Don’t be “spammy” with your keywords by using them an obnoxious number of times. Google has become better at recognizing keyword stuffing and punishes those who simply fill their content with keywords rather than provide substance.

Finally, if you’re optimizing an existing piece of content, don’t lose any of your currently ranking keywords. Use your keyword research tool to check which keywords are already ranking in your content to ensure you don’t delete them while making your changes.

Where Should Keywords Be Placed?

Keyword placement is an important piece of your overall keyword strategy. As discussed earlier, you’ll want to incorporate your primary keyword into your H1 or main headline. Continue to add variations of your primary keyword every 150 words or so. And, be sure to use this keyword in the final 200 words of your content, which is usually your call to action.

Use your secondary keywords in your H2s or subheadings. Make sure each new section of text is introduced with a keyword rich headline that helps your reader scan the page and find the information they want. Whenever you use anchor text to add links to your page incorporate your secondary keywords.

Another area you’ll want to use your keywords is in your pages’ metadata. This is the mini description and mini title of your page that search engines publish in their organic results. The right keyword helps Google understand what is on your page and what searches to rank it for.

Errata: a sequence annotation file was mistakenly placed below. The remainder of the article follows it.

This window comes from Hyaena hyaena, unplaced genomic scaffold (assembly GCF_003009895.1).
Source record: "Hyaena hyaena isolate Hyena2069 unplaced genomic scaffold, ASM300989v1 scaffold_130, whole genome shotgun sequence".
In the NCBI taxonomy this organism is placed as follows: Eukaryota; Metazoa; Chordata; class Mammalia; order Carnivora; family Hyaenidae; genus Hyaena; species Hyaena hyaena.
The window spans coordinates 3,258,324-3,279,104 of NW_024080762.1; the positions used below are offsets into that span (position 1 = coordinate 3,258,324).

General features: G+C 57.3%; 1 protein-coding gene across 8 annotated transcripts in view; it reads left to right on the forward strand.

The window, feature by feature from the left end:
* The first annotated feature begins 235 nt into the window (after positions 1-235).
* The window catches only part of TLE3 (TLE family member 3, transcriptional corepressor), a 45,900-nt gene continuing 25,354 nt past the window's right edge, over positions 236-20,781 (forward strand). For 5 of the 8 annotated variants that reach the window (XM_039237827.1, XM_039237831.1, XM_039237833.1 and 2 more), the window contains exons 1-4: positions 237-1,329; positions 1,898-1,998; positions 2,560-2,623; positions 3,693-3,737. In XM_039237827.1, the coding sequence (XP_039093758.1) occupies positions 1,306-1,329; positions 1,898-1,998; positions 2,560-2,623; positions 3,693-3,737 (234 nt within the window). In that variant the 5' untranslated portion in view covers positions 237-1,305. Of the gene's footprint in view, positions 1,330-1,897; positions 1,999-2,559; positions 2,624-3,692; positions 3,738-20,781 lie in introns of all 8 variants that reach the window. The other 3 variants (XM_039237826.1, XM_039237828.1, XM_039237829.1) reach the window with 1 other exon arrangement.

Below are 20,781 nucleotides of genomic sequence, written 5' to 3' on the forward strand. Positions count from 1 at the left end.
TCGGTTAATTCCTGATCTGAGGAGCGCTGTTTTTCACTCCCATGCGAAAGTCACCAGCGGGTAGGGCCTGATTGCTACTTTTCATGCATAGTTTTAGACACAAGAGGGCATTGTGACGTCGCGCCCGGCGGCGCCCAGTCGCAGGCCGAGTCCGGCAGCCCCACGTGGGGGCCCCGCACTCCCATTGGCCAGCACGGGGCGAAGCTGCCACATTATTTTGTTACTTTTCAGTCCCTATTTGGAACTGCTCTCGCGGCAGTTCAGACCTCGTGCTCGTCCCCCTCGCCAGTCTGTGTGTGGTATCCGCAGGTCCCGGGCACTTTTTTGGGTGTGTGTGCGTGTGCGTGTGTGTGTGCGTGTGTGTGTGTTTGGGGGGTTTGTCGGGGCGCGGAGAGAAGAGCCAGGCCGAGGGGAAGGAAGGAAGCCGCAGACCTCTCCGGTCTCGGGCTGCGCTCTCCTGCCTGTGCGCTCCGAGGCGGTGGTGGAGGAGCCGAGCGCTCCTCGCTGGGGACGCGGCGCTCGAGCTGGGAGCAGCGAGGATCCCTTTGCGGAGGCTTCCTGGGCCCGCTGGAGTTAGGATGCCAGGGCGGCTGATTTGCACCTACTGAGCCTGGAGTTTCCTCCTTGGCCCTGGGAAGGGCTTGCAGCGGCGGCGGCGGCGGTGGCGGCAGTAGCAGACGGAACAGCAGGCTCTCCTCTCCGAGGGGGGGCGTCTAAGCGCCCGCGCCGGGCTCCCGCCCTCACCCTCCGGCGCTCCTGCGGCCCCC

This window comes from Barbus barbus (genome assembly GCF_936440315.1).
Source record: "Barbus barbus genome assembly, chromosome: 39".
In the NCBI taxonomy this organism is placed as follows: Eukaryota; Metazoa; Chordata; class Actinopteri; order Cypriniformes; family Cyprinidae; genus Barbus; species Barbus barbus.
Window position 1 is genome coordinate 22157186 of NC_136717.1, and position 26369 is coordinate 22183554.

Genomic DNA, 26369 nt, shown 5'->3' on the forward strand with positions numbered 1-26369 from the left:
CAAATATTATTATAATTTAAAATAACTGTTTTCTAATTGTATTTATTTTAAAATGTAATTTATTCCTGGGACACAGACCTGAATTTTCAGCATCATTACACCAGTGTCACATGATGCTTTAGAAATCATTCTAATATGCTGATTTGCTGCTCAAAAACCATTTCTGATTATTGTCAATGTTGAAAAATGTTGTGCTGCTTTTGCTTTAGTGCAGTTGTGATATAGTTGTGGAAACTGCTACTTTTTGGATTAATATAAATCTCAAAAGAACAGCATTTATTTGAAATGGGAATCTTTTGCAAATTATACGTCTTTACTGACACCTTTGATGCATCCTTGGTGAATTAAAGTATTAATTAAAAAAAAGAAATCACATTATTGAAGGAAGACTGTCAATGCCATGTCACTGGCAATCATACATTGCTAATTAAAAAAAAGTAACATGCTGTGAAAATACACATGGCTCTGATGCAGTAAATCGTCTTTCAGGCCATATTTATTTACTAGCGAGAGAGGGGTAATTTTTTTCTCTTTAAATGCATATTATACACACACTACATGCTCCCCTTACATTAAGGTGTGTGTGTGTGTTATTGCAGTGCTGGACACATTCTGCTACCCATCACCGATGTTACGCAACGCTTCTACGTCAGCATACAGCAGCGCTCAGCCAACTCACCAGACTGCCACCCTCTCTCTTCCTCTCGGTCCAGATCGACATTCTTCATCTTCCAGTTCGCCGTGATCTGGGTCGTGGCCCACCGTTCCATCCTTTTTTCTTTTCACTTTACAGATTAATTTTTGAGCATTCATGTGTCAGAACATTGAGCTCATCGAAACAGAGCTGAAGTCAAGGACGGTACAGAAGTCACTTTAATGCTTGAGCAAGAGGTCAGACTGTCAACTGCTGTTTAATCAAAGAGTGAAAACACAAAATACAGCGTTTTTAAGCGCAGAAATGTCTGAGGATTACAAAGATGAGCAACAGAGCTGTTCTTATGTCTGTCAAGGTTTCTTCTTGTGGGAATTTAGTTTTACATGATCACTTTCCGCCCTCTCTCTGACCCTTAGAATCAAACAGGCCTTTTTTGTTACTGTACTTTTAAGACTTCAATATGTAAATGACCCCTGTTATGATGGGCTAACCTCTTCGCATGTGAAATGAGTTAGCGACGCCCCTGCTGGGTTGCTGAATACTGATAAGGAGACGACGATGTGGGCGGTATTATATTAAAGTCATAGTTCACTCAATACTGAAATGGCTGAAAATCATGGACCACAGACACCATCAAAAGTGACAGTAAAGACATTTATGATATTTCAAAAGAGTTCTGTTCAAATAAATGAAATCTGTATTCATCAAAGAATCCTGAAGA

Lastly, use your keywords for your image alt text whenever possible and in your URLs. 

Track Keywords and Optimize Content

You’re never truly finished with your content. Even after you publish a piece, you need to track its performance and update it as needed. No matter how diligently you choose your keywords, they don’t always deliver results. Even when they do deliver, that success will wane over time. 

Two office workers create a keyword list at their desk.

Keep your content fresh and functional by periodically optimizing it. Track the keywords you used and measure their performance. When content doesn’t perform as well as you’d like, analyze which keywords are ranking and replace the ones that aren’t. Add new keywords that match user intent and look at competitor rankings. This will help you inject new life into your existing content.

Elevate Your SEO with the Right Keywords

Researching and implementing the best keywords in well-written content and then tracking the results can be an exhausting process. Having a professional marketing team that’s experienced in keyword strategy, keyword placement and keyword tracking can mean the difference between getting your content noticed on Google’s first page or being lost in the heap of other results.

Contact Gemini today to talk with our friendly marketing team. We’ll get you started with a carefully crafted marketing plan that includes SEO keywords and well-written content.